"It’s weird," he jokes. We've all seen what a cesspool the comment section can be, so it's great to see a space where people are nice to one another.

Seawright and Decker have high hopes for what their viewers will take away from their Cinema Therapy experience.

"I want them to get tools to have healthy relationships, to healthily balance self-acceptance with self-improvement, and to know that getting help is a good thing," says Decker. "I also would love for them to gain a new appreciation for film, which is such a layered, stunning art form."

"I hope people will get hope out of it," says Seawright. "The film education I can provide is pretty meager, and isn’t going to be life-changing in any case. But feeling things with me, and learning about why/how you’re feeling things with Jono is a pretty lofty goal, and I think we’re doing an OK job with it."

After creating more than 100 episodes, the duo has no plans of stopping. They're having too much fun and people are enjoying their content. There's also no shortage of movies for them to talk about, and with mental health being such a hot topic, the therapeutic element of what they do adds value to people's lives.

"We exist to counter the negativity out there, to unify, uplift and entertain," says Decker. "We're sharing skills that change lives, and want people to have so much fun that it hardly feels like learning."

Check out one of their biggest hits—and most natural fits—as they examine the psychology, relationships, family dynamics and more in Disney's "Inside Out":

You can follow Cinema Therapy on YouTube and check out the website as well.

All images provided by Bombas

We can all be part of the giving movement

True

We all know that small acts of kindness can turn into something big, but does that apply to something as small as a pair of socks?

Yes, it turns out. More than you might think.

A fresh pair of socks is a simple comfort easily taken for granted for most, but for individuals experiencing homelessness—they are a rare commodity. Currently, more than 500,000 people in the U.S. are experiencing homelessness on any given night. Being unstably housed—whether that’s couch surfing, living on the streets, or somewhere in between—often means rarely taking your shoes off, walking for most if not all of the day, and having little access to laundry facilities. And since shelters are not able to provide pre-worn socks due to hygienic reasons, that very basic need is still not met, even if some help is provided. That’s why socks are the #1 most requested clothing item in shelters.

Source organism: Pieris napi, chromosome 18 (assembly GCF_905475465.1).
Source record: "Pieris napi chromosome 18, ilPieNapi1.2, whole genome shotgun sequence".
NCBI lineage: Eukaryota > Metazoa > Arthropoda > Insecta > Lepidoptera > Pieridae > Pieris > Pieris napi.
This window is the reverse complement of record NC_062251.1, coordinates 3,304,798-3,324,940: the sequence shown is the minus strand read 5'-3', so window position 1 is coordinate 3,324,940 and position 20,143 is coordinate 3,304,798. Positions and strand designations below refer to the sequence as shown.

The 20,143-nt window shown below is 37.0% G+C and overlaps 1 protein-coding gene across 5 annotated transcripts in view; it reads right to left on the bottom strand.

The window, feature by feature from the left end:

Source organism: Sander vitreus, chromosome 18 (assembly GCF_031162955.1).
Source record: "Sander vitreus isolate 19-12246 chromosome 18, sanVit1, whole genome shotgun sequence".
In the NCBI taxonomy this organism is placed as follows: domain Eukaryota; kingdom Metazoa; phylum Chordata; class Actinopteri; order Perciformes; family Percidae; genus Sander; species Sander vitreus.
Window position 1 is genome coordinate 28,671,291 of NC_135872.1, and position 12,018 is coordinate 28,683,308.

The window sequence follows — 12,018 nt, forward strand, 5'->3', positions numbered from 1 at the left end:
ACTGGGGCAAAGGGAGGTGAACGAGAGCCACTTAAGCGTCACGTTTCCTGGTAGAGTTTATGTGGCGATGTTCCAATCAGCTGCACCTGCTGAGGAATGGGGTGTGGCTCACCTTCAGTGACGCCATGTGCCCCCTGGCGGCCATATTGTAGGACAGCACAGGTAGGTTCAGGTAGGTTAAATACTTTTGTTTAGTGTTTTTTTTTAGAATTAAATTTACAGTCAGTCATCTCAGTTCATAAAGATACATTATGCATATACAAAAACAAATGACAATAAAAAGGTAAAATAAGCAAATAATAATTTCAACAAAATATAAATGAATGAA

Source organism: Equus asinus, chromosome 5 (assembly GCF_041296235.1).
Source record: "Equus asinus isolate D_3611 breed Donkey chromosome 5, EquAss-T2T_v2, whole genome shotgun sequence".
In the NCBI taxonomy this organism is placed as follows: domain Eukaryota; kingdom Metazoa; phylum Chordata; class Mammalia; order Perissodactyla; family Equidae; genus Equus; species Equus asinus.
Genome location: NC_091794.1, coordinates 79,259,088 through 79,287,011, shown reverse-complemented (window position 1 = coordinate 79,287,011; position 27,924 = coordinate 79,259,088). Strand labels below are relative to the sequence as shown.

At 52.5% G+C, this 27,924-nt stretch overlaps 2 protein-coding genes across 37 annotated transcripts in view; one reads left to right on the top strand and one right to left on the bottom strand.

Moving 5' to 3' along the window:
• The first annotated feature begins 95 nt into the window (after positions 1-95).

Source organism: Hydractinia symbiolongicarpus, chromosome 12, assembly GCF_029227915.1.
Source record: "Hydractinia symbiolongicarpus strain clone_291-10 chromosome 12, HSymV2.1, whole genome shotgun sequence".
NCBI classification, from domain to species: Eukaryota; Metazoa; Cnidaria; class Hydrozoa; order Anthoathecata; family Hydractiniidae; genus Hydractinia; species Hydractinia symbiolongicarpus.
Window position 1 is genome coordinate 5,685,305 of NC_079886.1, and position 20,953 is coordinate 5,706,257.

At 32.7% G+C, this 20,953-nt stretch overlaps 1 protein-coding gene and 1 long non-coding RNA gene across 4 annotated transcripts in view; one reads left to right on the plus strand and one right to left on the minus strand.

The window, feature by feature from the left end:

homelessness, bombasSocks are a simple comfort not everyone has access to

When the founders of Bombas, Dave Heath and Randy Goldberg, discovered this problem, they decided to be part of the solution. Using a One Purchased = One Donated business model, Bombas helps provide not only durable, high-quality socks, but also t-shirts and underwear (the top three most requested clothing items in shelters) to those in need nationwide. These meticulously designed donation products include added features intended to offer comfort, quality, and dignity to those experiencing homelessness.

Over the years, Bombas' mission has grown into an enormous movement, with more than 75 million items donated to date and a focus on providing support and visibility to the organizations and people that empower these donations. These are the incredible individuals who are doing the hard work to support those experiencing —or at risk of—homelessness in their communities every day.

Folks like Shirley Raines, creator of Beauty 2 The Streetz. Every Saturday, Raines and her team help those experiencing homelessness on Skid Row in Los Angeles “feel human” with free makeovers, haircuts, food, gift bags and (thanks to Bombas) fresh socks. 500 pairs, every week.

beauty 2 the streetz, skid row laRaines is out there helping people feel their beautiful best

Or Director of Step Forward David Pinson in Cincinnati, Ohio, who offers Bombas donations to those trying to recover from addiction. Launched in 2009, the Step Forward program encourages participation in community walking/running events in order to build confidence and discipline—two major keys to successful rehabilitation. For each marathon, runners are outfitted with special shirts, shoes—and yes, socks—to help make their goals more achievable.

step forward, helping homelessness, homeless non profitsRunning helps instill a sense of confidence and discipline—two key components of successful recovery